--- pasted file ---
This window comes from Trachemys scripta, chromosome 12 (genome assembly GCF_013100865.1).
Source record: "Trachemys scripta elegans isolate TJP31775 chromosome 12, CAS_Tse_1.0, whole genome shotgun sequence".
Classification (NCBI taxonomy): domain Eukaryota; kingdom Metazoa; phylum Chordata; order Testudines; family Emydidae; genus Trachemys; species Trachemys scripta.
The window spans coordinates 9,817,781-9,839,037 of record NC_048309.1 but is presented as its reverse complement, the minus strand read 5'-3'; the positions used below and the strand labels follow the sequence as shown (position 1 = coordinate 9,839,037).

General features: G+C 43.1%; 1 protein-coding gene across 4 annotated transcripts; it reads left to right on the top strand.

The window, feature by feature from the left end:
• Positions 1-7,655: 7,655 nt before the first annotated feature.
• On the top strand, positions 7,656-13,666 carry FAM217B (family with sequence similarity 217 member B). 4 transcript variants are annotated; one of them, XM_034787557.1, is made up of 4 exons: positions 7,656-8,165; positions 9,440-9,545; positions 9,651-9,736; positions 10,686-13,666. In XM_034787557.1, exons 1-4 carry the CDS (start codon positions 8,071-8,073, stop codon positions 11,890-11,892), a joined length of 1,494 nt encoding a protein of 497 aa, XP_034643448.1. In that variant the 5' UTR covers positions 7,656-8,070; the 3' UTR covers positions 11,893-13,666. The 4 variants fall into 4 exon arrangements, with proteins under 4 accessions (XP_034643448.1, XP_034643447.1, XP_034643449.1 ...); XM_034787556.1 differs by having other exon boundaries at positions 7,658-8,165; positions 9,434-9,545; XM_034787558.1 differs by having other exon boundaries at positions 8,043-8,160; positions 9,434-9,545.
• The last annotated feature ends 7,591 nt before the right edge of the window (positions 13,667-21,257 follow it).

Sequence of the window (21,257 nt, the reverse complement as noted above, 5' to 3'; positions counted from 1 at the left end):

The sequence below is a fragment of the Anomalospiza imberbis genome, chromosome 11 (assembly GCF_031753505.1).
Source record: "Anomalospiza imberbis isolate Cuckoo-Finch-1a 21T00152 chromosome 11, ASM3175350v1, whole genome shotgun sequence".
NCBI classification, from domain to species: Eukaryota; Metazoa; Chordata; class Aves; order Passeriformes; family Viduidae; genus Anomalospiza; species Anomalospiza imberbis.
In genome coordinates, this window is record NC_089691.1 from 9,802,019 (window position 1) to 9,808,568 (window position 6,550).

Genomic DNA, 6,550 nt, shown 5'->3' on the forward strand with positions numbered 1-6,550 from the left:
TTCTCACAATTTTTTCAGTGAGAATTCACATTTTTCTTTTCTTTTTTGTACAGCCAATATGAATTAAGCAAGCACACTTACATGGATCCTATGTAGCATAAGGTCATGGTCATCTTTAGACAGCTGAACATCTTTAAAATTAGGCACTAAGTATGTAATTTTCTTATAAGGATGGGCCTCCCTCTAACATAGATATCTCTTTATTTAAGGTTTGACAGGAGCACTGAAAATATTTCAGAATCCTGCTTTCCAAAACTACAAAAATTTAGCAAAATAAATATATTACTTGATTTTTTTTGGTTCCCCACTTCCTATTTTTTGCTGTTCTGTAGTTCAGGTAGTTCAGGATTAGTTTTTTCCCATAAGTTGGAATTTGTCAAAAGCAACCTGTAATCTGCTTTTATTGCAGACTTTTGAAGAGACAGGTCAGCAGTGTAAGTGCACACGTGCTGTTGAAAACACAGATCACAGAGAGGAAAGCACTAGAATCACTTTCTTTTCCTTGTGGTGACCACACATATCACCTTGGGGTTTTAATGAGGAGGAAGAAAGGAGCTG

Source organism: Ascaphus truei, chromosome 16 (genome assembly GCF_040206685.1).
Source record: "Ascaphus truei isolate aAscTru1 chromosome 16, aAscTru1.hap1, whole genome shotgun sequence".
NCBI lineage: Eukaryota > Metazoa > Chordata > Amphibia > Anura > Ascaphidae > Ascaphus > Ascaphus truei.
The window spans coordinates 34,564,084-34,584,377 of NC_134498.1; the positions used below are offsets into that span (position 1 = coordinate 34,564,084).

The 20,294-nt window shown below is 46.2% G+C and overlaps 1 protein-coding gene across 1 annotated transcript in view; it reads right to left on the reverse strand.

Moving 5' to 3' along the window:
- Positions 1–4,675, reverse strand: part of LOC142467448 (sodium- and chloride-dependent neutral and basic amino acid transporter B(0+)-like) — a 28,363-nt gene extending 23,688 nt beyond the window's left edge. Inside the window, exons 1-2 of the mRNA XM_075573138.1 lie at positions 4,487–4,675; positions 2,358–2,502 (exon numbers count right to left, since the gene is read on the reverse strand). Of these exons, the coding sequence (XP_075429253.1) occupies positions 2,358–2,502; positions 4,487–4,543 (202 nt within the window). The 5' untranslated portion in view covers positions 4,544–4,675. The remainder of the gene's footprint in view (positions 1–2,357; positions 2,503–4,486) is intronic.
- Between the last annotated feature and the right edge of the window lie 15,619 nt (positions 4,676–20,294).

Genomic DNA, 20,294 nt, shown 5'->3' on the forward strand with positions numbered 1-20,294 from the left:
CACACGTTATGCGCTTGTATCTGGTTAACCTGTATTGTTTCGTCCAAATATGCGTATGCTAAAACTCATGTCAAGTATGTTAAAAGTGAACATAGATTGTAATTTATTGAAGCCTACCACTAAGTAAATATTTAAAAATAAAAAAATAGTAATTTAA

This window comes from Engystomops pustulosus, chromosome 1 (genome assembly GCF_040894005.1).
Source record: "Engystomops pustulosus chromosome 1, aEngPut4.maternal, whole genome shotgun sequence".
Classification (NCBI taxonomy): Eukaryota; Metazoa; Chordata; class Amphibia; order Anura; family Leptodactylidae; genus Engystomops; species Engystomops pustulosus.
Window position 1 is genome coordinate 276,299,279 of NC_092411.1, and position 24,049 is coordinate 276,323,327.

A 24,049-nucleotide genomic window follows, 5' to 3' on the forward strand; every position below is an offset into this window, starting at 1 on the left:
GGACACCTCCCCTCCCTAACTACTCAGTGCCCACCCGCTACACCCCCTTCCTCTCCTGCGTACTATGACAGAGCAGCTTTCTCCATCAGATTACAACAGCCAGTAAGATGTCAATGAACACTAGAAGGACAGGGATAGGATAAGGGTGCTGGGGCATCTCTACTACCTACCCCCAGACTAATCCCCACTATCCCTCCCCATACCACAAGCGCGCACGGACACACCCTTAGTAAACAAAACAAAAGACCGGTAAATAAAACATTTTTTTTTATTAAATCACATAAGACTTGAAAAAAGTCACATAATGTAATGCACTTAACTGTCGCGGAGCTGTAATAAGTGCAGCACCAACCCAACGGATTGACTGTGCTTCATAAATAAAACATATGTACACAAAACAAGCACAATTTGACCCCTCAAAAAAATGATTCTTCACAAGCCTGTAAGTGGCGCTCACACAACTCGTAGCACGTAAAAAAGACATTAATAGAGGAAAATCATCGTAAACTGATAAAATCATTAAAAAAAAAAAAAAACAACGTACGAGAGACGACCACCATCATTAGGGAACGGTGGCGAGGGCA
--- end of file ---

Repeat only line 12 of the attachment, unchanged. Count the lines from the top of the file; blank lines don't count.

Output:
Source record: "Anomalospiza imberbis isolate Cuckoo-Finch-1a 21T00152 chromosome 11, ASM3175350v1, whole genome shotgun sequence".